The federal and state health care policy context toward the estimated 11.1 million unauthorized immigrants living in the USA today has been described as so decidedly hostile that it leaves little leeway for government officials, health care providers, and immigrant advocates to make the situation more inclusive, even when they want to (Newton and Adams 2009). With few exceptions, restrictive government policies have rendered unauthorized immigrants ineligible for most federally funded public health insurance such as Medicare, regular Medicaid, and State Children’s Health Insurance Program (SCHIP) since the
early 1970s (Schwartz and Artiga 2007; Fox 2009). All unauthorized immigrants qualify for select public health and nutrition measures including immunizations, the Special Supplemental Nutrition Program for Women, Infants and Children (WIC), and testing and treatment for communicable diseases but they can only qualify for a limited form of Emergency Medicaid (which covers labour and delivery and other designated emergencies) if they fall into certain categories like low-income children or pregnant women, and they can only qualify for non-emergency care in a handful of states that use their own state funds to offer it. In addition, unauthorized immigrants face a range of indirect
eligibility restrictions. Many are effectively barred or deterred from seeking care even in federally funded institutions that do not in theory restrict care based on legal status. This is because they are employed in informal jobs, move constantly between jobs, and live in overcrowded housing, so they often have difficulty producing income tax forms or utility bills that can serve as proof of local residency and low income two bureaucratic criteria that are required for admission into such institutions (Portes, Light, and Ferna´ndez-Kelly 2009; Portes, Ferna´ndez-Kelly, and Light 2011). Together with other barriers like fear, direct and indirect eligibility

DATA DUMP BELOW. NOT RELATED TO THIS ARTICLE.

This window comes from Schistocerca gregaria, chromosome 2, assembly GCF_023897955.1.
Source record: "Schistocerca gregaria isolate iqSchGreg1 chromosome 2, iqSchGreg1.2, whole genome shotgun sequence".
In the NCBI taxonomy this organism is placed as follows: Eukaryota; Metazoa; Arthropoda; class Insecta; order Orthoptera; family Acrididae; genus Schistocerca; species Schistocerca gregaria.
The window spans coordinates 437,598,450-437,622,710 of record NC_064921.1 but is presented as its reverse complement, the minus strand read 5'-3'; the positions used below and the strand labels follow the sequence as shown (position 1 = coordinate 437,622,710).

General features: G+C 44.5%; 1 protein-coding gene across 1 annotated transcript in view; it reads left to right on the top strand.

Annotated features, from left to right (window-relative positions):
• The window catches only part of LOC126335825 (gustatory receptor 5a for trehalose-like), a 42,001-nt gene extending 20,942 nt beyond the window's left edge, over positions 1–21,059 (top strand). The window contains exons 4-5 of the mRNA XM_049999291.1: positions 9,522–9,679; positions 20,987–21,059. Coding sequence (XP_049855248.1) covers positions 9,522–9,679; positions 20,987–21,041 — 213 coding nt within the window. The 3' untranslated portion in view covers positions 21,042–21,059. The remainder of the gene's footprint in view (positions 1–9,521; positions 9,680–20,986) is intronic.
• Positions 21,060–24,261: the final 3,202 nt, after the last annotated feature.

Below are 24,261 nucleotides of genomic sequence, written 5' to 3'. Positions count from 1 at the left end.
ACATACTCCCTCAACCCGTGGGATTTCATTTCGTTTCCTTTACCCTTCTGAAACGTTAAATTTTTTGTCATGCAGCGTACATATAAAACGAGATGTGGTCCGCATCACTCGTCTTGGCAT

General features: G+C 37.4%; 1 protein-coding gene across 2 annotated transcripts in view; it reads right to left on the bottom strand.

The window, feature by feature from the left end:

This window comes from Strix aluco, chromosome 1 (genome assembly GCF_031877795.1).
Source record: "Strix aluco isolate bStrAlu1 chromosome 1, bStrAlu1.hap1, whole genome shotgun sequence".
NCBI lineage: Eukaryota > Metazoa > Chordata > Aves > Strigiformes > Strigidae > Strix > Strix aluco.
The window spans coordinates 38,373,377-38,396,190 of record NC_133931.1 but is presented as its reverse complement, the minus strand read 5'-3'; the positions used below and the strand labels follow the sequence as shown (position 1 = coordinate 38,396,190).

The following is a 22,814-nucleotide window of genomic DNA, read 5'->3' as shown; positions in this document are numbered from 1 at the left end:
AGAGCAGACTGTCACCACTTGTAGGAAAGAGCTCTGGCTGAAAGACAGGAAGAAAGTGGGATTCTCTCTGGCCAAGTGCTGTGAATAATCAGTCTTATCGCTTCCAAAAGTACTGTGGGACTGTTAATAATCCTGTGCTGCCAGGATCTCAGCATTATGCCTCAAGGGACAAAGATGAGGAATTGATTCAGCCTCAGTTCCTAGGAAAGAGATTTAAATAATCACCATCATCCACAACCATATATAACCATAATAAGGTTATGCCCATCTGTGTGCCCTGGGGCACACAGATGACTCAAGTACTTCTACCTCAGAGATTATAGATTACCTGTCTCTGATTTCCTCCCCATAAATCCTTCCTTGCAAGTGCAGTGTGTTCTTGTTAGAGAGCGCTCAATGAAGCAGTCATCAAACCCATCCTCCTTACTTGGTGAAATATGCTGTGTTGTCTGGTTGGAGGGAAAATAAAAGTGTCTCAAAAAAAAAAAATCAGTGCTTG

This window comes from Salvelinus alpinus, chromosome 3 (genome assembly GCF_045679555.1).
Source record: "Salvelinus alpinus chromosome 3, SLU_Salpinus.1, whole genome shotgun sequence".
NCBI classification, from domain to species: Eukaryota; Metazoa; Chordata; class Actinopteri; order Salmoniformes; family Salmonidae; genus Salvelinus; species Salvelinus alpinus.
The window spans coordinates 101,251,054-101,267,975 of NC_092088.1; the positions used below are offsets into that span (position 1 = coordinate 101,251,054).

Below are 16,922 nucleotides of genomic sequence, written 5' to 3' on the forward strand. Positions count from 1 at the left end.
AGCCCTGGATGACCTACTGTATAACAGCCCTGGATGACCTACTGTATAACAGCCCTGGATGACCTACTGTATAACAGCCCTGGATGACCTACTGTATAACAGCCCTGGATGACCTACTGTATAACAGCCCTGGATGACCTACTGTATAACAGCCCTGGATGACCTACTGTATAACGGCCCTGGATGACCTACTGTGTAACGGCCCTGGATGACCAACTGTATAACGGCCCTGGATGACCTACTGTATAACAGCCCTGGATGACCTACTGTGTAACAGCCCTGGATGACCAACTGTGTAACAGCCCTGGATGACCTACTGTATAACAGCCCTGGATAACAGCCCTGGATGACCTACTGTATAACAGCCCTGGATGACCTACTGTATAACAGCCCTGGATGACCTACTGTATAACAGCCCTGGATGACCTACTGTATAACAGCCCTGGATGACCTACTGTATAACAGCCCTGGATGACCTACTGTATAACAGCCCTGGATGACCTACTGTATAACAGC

restrictions lead to some of the most severe disparities in access to and utilization of care among comparable populations in national, state, and local studies (Goldman, Smith and Sood 2005; Ortega et al. 2007). Moreover, under the Health Care and Education Reconciliation Act of 2010, unauthorized immigrants will not be eligible to receive federal subsidies to purchase their own private insurance, nor will they be allowed to purchase health insurance through new state-based health insurance exchanges, even if they pay with their own money. In fact, unauthorized immigrants are projected to become a full one-third of the remaining 23 million uninsured Americans by 2019 (Pear and Herszenhorn 2010). If government officials, health care providers, immigrant advocates,
and other actors want to reduce disparities by legal status whether to help prevent the spread of infectious diseases, reduce the cost of preventable emergency care, or help institutions comply with ethical stances that support the provision of care to all humans, all residents of their communities, or all workers they must look to other creative alternatives. One viable alternative is the national network of federally qualified health centres (FQHCs), which offer a variety of primary, mental, and dental services to unauthorized immigrants across the country and which, like public hospitals, do not in theory restrict care based on legal status. The Health Care and Education Reconciliation Act of 2010 did increase federal funding to FQHCs, and this will
certainly help to reduce some, but not most, disparities in access to and utilization of care for unauthorized immigrants. Other creative alternatives are bi-national, although these too may
be problematic since unauthorized immigrants face increasing restrictions on moving back and forth across international borders. A third set of creative alternatives consists of inclusive sub-national
policies that may be enacted at the state and local levels in receiving communities especially since new patterns of geographic dispersion have brought unauthorized immigrants into an unprecedented array of states and localities, all of which are now struggling to determine how best to respond to their presence. In this article, I ask: what are the mechanisms through which inclusive local policy environments can operate to improve unauthorized immigrants’ access to and utilization of health care, specifically via the actions of providers and staff working in public health care safety nets that they govern?